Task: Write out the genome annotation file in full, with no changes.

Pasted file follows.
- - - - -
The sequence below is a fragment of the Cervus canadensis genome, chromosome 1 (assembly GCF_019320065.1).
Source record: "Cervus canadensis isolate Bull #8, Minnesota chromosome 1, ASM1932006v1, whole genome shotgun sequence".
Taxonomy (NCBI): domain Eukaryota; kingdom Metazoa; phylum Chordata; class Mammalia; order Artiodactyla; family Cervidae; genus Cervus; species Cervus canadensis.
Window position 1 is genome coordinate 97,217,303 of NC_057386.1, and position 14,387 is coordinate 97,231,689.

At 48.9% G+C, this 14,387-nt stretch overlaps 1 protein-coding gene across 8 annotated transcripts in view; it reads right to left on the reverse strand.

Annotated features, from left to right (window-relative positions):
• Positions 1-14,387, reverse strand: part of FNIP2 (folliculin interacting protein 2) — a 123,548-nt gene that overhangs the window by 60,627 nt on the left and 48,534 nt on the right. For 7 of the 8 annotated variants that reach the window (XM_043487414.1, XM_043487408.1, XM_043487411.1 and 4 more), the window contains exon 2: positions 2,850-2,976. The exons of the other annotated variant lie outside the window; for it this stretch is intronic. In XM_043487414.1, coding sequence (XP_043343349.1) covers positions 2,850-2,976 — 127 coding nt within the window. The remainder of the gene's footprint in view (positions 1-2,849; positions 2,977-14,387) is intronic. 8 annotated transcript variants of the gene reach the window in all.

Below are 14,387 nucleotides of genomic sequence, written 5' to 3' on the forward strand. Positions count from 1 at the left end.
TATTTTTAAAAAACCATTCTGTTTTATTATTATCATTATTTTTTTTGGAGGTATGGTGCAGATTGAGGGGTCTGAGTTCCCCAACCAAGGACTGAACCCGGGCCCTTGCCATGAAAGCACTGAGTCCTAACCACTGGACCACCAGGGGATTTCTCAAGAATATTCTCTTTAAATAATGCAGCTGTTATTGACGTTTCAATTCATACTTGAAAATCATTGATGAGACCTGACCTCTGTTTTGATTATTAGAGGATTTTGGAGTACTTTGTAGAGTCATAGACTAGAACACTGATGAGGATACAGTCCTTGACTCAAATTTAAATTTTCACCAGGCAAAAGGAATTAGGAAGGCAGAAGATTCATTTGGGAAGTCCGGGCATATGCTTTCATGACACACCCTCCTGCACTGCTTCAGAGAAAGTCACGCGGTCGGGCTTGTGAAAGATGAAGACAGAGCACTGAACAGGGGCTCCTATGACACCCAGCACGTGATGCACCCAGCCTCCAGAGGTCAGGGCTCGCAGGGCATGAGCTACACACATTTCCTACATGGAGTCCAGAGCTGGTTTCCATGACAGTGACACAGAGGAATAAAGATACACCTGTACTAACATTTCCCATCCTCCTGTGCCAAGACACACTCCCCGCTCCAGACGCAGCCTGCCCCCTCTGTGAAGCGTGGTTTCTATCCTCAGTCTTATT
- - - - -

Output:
The sequence below is a fragment of the Cervus canadensis genome, chromosome 1 (assembly GCF_019320065.1).
Source record: "Cervus canadensis isolate Bull #8, Minnesota chromosome 1, ASM1932006v1, whole genome shotgun sequence".
Taxonomy (NCBI): domain Eukaryota; kingdom Metazoa; phylum Chordata; class Mammalia; order Artiodactyla; family Cervidae; genus Cervus; species Cervus canadensis.
Window position 1 is genome coordinate 97,217,303 of NC_057386.1, and position 14,387 is coordinate 97,231,689.

At 48.9% G+C, this 14,387-nt stretch overlaps 1 protein-coding gene across 8 annotated transcripts in view; it reads right to left on the reverse strand.

Annotated features, from left to right (window-relative positions):
• Positions 1-14,387, reverse strand: part of FNIP2 (folliculin interacting protein 2) — a 123,548-nt gene that overhangs the window by 60,627 nt on the left and 48,534 nt on the right. For 7 of the 8 annotated variants that reach the window (XM_043487414.1, XM_043487408.1, XM_043487411.1 and 4 more), the window contains exon 2: positions 2,850-2,976. The exons of the other annotated variant lie outside the window; for it this stretch is intronic. In XM_043487414.1, coding sequence (XP_043343349.1) covers positions 2,850-2,976 — 127 coding nt within the window. The remainder of the gene's footprint in view (positions 1-2,849; positions 2,977-14,387) is intronic. 8 annotated transcript variants of the gene reach the window in all.

Below are 14,387 nucleotides of genomic sequence, written 5' to 3' on the forward strand. Positions count from 1 at the left end.
TATTTTTAAAAAACCATTCTGTTTTATTATTATCATTATTTTTTTTGGAGGTATGGTGCAGATTGAGGGGTCTGAGTTCCCCAACCAAGGACTGAACCCGGGCCCTTGCCATGAAAGCACTGAGTCCTAACCACTGGACCACCAGGGGATTTCTCAAGAATATTCTCTTTAAATAATGCAGCTGTTATTGACGTTTCAATTCATACTTGAAAATCATTGATGAGACCTGACCTCTGTTTTGATTATTAGAGGATTTTGGAGTACTTTGTAGAGTCATAGACTAGAACACTGATGAGGATACAGTCCTTGACTCAAATTTAAATTTTCACCAGGCAAAAGGAATTAGGAAGGCAGAAGATTCATTTGGGAAGTCCGGGCATATGCTTTCATGACACACCCTCCTGCACTGCTTCAGAGAAAGTCACGCGGTCGGGCTTGTGAAAGATGAAGACAGAGCACTGAACAGGGGCTCCTATGACACCCAGCACGTGATGCACCCAGCCTCCAGAGGTCAGGGCTCGCAGGGCATGAGCTACACACATTTCCTACATGGAGTCCAGAGCTGGTTTCCATGACAGTGACACAGAGGAATAAAGATACACCTGTACTAACATTTCCCATCCTCCTGTGCCAAGACACACTCCCCGCTCCAGACGCAGCCTGCCCCCTCTGTGAAGCGTGGTTTCTATCCTCAGTCTTATT